I’m not trying to put a Writer off seeking to be published. That would be like trying to stop the ocean’s tide ebbing or flowing. You’re a Writer, you have that same strong desire we all do to write, have your work read and enjoyed by others, have them talk about it… be published! I’m merely suggesting you try and curb your enthusiasm a little and research the publisher first. I know, I know… trying to stop the tide and all that… 😉

Please realise some ‘Independent Publisher’ – as they will call themselves with capital letters to show their importance – are no better than those old style publishing houses who offer to publish your work for thousands of dollars. They promise you the moon, strut about and claim to be important and wonderful and marvellous… and then turn out to be not much better than a dog turd covered in glitter and just looking to make a quick buck off the unsuspecting.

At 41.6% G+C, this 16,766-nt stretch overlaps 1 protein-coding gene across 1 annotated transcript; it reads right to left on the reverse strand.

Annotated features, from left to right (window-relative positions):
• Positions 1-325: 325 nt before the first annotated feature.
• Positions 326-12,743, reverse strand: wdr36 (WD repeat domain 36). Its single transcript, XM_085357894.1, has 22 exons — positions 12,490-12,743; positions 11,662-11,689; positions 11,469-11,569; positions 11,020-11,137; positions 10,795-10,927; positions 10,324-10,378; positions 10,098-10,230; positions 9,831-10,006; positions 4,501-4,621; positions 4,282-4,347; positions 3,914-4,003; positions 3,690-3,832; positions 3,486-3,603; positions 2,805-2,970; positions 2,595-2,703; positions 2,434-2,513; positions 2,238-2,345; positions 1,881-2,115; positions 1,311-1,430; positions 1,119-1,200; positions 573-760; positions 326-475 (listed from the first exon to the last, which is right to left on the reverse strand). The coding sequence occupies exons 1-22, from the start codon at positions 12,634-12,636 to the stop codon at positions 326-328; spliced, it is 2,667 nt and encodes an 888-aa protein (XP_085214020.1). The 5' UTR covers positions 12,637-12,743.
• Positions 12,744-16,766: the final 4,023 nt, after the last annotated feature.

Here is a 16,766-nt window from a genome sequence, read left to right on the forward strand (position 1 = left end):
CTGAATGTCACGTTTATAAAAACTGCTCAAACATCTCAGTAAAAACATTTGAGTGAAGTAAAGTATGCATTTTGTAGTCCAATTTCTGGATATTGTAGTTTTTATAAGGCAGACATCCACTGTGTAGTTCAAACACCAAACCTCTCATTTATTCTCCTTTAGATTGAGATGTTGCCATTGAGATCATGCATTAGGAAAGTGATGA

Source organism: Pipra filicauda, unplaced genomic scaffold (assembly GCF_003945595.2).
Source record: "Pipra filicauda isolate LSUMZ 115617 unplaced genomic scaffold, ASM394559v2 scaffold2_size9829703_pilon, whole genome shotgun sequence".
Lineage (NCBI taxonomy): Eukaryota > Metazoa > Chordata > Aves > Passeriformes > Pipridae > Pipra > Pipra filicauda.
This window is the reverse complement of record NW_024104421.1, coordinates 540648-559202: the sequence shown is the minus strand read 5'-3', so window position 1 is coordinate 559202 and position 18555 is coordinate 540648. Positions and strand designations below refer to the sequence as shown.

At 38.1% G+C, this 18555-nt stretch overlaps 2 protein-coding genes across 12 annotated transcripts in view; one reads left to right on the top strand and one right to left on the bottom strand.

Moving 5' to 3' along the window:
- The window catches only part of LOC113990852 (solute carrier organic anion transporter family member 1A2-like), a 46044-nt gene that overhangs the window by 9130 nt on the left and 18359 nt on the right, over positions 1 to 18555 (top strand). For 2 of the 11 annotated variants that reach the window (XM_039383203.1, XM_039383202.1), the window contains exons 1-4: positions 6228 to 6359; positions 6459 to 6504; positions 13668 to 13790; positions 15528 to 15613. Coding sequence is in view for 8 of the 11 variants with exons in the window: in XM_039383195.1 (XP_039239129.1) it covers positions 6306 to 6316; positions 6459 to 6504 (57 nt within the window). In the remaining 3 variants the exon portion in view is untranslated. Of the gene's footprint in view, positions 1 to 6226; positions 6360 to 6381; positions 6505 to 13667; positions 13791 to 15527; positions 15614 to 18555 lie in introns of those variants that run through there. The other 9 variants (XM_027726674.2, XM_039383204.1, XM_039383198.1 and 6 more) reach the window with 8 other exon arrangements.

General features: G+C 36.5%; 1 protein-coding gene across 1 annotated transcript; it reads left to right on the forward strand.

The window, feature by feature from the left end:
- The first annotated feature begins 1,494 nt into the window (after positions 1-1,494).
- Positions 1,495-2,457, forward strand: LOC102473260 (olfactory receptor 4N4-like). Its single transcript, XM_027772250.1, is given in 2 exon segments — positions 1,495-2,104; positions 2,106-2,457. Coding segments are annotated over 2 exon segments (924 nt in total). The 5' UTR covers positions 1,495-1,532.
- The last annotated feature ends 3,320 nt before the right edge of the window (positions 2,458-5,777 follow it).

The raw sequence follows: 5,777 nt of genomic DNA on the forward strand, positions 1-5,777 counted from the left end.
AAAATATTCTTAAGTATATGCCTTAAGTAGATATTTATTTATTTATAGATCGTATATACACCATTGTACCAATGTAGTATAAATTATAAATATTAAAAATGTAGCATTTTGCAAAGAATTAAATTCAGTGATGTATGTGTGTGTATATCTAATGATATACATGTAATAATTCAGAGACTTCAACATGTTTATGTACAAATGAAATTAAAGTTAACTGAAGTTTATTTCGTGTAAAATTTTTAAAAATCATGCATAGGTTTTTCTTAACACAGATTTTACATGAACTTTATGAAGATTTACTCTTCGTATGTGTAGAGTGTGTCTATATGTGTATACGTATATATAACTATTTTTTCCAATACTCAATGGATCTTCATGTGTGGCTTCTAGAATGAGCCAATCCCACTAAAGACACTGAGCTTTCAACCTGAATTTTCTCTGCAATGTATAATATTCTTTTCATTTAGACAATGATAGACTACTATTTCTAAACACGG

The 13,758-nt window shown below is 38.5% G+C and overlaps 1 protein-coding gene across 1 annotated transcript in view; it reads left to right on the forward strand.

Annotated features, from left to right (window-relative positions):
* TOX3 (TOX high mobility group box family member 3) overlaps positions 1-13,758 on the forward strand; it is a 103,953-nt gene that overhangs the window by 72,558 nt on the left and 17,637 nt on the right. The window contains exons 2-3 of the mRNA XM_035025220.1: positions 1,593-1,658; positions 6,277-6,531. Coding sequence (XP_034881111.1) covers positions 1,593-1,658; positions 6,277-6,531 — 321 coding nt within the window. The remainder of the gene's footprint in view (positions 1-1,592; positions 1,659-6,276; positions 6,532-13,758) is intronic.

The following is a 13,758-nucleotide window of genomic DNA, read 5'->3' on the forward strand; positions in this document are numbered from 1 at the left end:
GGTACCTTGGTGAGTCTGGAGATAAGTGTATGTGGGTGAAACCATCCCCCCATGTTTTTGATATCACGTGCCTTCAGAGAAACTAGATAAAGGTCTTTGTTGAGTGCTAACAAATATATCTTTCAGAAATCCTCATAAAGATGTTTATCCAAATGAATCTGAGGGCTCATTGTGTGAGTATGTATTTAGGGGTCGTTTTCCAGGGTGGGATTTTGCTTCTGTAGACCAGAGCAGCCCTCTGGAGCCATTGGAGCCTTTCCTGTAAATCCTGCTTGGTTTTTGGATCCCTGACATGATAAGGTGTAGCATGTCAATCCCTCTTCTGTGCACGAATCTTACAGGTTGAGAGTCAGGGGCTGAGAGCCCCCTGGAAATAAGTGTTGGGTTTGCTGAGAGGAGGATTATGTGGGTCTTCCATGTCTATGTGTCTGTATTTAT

In some respects, such places really encourage me to try and self-publish as I would much rather do that – and get the unfair stigma that comes with it – than work with them.

I’m so lucky to have found a decent independent publisher like Hague Publishing and I really hope you do too. Just do a little research first so you don’t end up blogging your own hypotheticals.

There has possibly been a suggestion that any Writer who would dare cause a fuss by writing a blog on this subject may be sued for defamation. But as this was possibly suggested by someone who may have also then threatened to share a Writer’s details with others to ruin their reputation… It is possible someone was showing they know how to use irony correctly.